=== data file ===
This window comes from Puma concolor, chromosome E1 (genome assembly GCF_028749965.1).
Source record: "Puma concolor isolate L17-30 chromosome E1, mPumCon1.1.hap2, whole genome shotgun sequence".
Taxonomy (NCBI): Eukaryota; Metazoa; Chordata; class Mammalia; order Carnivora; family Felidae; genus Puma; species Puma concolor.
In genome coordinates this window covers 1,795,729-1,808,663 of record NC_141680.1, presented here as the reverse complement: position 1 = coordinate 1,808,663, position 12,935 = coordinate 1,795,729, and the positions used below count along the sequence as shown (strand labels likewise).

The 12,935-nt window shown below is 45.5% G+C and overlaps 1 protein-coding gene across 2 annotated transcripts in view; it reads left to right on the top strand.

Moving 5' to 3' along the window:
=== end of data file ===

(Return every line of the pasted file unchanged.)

This window comes from Puma concolor, chromosome E1 (genome assembly GCF_028749965.1).
Source record: "Puma concolor isolate L17-30 chromosome E1, mPumCon1.1.hap2, whole genome shotgun sequence".
Taxonomy (NCBI): Eukaryota; Metazoa; Chordata; class Mammalia; order Carnivora; family Felidae; genus Puma; species Puma concolor.
In genome coordinates this window covers 1,795,729-1,808,663 of record NC_141680.1, presented here as the reverse complement: position 1 = coordinate 1,808,663, position 12,935 = coordinate 1,795,729, and the positions used below count along the sequence as shown (strand labels likewise).

The 12,935-nt window shown below is 45.5% G+C and overlaps 1 protein-coding gene across 2 annotated transcripts in view; it reads left to right on the top strand.

Moving 5' to 3' along the window: